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Post-War Syndromes: Illustrating the Impact of the Social Psyche on Notions of Risk, Responsibility, Reason, and Remedy

Post-War Syndromes: Illustrating the Impact of the Social Psyche on Notions of Risk,... The 20th century offered many examples of post-war syndromes such as Da Costa's syndrome, irritable heart, shell shock, effort syndrome, medical evacuation syndrome, post-traumatic stress disorder, and Gulf War syndrome. These post-war syndromes occur under conditions of substantial medical and scientific uncertainty, conditions that potentially magnify the impact of social context on clinical care for these syndromes. This article reviews the social circumstances surrounding four post-war syndromes. The case is made that social context has significantly impacted professional and lay perceptions of causal mediators, relevant risk factors, defining symptoms, and appropriate therapies for these syndromes. Furthermore, it is argued that social context influences what parties are held responsible for post-war syndromes, and what clinical disciplines are ultimately deemed appropriate to provide legitimate post-war illness care. http://www.deepdyve.com/assets/images/DeepDyve-Logo-lg.png Journal of the American Academy of Psychoanalysis & Dynamic Psychiatry Guilford Press

Post-War Syndromes: Illustrating the Impact of the Social Psyche on Notions of Risk, Responsibility, Reason, and Remedy

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Publisher
Guilford Press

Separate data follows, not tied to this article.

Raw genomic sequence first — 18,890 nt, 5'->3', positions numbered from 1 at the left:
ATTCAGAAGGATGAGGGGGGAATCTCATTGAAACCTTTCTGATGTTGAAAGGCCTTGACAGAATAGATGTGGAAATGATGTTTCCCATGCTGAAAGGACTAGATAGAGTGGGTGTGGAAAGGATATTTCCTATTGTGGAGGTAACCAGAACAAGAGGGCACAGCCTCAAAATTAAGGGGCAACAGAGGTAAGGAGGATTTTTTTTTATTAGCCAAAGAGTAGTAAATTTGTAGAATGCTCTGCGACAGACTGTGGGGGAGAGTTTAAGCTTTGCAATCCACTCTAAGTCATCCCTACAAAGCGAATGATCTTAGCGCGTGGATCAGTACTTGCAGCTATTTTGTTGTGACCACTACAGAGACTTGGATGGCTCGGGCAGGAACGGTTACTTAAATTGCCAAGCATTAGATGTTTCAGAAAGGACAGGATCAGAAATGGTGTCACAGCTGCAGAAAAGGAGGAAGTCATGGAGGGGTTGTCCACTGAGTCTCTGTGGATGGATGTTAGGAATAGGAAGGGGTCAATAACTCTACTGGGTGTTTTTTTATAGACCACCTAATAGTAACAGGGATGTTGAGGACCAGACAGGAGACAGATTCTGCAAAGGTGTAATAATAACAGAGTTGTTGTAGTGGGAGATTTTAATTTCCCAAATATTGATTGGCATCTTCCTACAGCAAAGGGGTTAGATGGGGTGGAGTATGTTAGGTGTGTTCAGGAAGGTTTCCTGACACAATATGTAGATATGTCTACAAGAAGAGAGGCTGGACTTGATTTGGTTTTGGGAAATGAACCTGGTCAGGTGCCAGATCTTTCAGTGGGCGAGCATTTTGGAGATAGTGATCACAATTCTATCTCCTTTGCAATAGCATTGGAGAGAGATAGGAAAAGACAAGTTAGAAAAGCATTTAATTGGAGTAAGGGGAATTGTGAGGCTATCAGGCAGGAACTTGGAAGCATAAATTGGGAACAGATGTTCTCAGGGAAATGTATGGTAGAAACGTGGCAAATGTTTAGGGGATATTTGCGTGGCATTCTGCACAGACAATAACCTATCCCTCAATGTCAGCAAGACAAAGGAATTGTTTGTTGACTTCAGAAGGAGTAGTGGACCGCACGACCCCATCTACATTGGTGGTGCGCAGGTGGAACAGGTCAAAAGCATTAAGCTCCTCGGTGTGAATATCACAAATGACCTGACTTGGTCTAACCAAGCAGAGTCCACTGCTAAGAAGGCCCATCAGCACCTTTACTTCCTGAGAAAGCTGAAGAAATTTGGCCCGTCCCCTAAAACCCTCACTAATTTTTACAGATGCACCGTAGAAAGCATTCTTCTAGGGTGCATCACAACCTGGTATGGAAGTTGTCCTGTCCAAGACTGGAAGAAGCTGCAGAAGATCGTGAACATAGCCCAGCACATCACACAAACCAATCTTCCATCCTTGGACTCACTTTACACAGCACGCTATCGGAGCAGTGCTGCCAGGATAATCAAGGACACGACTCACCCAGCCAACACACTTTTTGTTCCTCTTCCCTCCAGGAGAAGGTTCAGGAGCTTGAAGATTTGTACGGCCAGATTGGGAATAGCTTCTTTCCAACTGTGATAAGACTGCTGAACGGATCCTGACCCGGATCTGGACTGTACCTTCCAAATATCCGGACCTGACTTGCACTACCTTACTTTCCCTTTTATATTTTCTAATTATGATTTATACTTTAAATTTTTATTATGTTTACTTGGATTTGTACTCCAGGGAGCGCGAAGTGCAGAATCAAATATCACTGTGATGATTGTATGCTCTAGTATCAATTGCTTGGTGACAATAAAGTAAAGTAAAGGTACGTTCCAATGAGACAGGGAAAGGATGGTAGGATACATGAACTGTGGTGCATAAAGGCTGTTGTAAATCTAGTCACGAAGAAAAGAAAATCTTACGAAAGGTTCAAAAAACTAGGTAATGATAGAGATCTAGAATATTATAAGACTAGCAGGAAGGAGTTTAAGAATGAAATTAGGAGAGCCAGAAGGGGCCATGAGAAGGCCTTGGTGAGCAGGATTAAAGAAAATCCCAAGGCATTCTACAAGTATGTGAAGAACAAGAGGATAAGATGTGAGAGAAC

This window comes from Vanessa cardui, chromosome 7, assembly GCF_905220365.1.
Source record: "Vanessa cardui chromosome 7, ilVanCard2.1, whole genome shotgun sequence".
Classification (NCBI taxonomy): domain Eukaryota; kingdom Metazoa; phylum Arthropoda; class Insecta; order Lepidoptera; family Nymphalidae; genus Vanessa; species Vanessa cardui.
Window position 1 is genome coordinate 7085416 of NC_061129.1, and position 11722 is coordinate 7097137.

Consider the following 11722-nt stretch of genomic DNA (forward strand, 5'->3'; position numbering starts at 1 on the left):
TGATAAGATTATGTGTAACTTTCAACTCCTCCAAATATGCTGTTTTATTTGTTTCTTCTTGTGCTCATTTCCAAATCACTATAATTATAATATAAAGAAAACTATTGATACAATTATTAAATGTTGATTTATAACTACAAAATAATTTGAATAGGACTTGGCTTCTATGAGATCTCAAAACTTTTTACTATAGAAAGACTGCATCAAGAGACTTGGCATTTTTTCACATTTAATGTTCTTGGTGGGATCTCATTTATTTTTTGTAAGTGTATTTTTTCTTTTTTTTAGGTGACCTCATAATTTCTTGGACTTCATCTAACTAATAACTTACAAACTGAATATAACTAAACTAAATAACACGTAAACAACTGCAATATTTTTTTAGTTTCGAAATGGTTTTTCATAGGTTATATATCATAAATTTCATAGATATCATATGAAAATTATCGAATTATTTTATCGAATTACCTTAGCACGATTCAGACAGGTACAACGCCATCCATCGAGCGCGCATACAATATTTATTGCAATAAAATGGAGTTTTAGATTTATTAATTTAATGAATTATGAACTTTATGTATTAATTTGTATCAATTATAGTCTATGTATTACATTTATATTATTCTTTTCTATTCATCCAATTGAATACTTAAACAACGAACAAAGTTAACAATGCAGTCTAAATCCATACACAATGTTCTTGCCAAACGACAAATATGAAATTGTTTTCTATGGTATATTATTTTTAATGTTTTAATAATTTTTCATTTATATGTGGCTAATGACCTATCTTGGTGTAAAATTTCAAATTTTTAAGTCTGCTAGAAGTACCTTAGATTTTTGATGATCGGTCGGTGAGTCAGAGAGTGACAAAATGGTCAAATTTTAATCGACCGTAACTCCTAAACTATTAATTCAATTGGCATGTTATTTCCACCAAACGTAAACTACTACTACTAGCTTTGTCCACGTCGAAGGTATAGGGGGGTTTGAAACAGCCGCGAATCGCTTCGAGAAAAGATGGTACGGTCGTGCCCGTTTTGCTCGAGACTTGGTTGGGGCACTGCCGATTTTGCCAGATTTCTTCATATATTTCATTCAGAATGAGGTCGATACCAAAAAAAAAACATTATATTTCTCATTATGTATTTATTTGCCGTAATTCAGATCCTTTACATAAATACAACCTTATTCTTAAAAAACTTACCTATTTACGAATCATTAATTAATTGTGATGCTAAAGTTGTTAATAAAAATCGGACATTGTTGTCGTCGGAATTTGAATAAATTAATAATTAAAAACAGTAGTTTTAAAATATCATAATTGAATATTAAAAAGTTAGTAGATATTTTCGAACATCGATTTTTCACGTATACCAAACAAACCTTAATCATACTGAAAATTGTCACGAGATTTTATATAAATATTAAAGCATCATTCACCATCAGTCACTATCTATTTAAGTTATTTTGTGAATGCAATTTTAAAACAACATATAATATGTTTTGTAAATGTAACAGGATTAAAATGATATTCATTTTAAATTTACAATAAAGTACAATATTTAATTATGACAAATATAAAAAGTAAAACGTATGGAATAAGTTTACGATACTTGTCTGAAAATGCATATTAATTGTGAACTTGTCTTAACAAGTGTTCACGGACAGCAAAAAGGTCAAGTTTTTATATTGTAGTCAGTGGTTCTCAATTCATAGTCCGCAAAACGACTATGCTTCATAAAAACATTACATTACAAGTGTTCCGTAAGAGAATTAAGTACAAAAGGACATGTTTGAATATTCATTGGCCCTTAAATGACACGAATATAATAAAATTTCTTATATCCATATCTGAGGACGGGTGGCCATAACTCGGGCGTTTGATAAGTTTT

Copyright
© The American Academy of Psychoanalysis and Dynamic Psychiatry
Subject
ARTICLES
ISSN
1546-0371
DOI
10.1521/jaap.32.2.321.35275
Publisher site
See Article on Publisher Site

Abstract

The 20th century offered many examples of post-war syndromes such as Da Costa's syndrome, irritable heart, shell shock, effort syndrome, medical evacuation syndrome, post-traumatic stress disorder, and Gulf War syndrome. These post-war syndromes occur under conditions of substantial medical and scientific uncertainty, conditions that potentially magnify the impact of social context on clinical care for these syndromes. This article reviews the social circumstances surrounding four post-war syndromes. The case is made that social context has significantly impacted professional and lay perceptions of causal mediators, relevant risk factors, defining symptoms, and appropriate therapies for these syndromes. Furthermore, it is argued that social context influences what parties are held responsible for post-war syndromes, and what clinical disciplines are ultimately deemed appropriate to provide legitimate post-war illness care.

Journal

Journal of the American Academy of Psychoanalysis & Dynamic PsychiatryGuilford Press

Published: Jun 1, 2004

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